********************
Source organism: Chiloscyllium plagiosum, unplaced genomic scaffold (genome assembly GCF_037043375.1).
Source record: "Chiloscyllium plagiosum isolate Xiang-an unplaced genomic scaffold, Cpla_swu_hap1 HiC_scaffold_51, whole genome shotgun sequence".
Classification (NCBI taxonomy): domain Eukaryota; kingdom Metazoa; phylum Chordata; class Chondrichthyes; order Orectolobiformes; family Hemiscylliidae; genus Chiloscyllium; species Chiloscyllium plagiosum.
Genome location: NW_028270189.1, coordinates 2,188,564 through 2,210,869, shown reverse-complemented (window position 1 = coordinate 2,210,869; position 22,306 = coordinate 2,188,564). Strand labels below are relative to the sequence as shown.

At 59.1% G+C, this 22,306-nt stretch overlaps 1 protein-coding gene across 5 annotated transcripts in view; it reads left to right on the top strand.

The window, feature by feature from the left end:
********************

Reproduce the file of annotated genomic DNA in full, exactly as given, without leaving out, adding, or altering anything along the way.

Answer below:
Source organism: Chiloscyllium plagiosum, unplaced genomic scaffold (genome assembly GCF_037043375.1).
Source record: "Chiloscyllium plagiosum isolate Xiang-an unplaced genomic scaffold, Cpla_swu_hap1 HiC_scaffold_51, whole genome shotgun sequence".
Classification (NCBI taxonomy): domain Eukaryota; kingdom Metazoa; phylum Chordata; class Chondrichthyes; order Orectolobiformes; family Hemiscylliidae; genus Chiloscyllium; species Chiloscyllium plagiosum.
Genome location: NW_028270189.1, coordinates 2,188,564 through 2,210,869, shown reverse-complemented (window position 1 = coordinate 2,210,869; position 22,306 = coordinate 2,188,564). Strand labels below are relative to the sequence as shown.

At 59.1% G+C, this 22,306-nt stretch overlaps 1 protein-coding gene across 5 annotated transcripts in view; it reads left to right on the top strand.

The window, feature by feature from the left end: